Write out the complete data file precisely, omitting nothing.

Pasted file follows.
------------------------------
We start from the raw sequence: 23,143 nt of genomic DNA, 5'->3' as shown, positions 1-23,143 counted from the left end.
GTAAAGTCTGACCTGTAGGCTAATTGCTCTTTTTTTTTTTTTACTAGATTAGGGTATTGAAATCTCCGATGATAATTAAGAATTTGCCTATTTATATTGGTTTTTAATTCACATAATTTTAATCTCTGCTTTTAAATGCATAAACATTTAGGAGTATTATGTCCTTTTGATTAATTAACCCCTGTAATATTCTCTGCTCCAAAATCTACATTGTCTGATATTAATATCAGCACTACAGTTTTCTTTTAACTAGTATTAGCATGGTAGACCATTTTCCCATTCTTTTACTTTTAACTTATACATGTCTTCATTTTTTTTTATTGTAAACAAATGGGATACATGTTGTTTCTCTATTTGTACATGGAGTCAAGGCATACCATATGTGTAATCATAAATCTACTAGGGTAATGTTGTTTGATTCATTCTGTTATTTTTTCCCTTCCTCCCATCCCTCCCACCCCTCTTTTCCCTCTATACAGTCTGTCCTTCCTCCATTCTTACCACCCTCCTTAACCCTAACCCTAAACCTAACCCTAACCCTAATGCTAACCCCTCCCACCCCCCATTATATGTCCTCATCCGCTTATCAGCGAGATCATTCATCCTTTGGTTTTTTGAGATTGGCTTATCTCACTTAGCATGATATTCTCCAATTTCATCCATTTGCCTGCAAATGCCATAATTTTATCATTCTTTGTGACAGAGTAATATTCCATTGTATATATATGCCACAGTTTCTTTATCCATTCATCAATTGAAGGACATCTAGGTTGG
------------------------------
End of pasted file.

We start from the raw sequence: 23,143 nt of genomic DNA, 5'->3' as shown, positions 1-23,143 counted from the left end.
GTAAAGTCTGACCTGTAGGCTAATTGCTCTTTTTTTTTTTTTACTAGATTAGGGTATTGAAATCTCCGATGATAATTAAGAATTTGCCTATTTATATTGGTTTTTAATTCACATAATTTTAATCTCTGCTTTTAAATGCATAAACATTTAGGAGTATTATGTCCTTTTGATTAATTAACCCCTGTAATATTCTCTGCTCCAAAATCTACATTGTCTGATATTAATATCAGCACTACAGTTTTCTTTTAACTAGTATTAGCATGGTAGACCATTTTCCCATTCTTTTACTTTTAACTTATACATGTCTTCATTTTTTTTTATTGTAAACAAATGGGATACATGTTGTTTCTCTATTTGTACATGGAGTCAAGGCATACCATATGTGTAATCATAAATCTACTAGGGTAATGTTGTTTGATTCATTCTGTTATTTTTTCCCTTCCTCCCATCCCTCCCACCCCTCTTTTCCCTCTATACAGTCTGTCCTTCCTCCATTCTTACCACCCTCCTTAACCCTAACCCTAAACCTAACCCTAACCCTAATGCTAACCCCTCCCACCCCCCATTATATGTCCTCATCCGCTTATCAGCGAGATCATTCATCCTTTGGTTTTTTGAGATTGGCTTATCTCACTTAGCATGATATTCTCCAATTTCATCCATTTGCCTGCAAATGCCATAATTTTATCATTCTTTGTGACAGAGTAATATTCCATTGTATATATATGCCACAGTTTCTTTATCCATTCATCAATTGAAGGACATCTAGGTTGG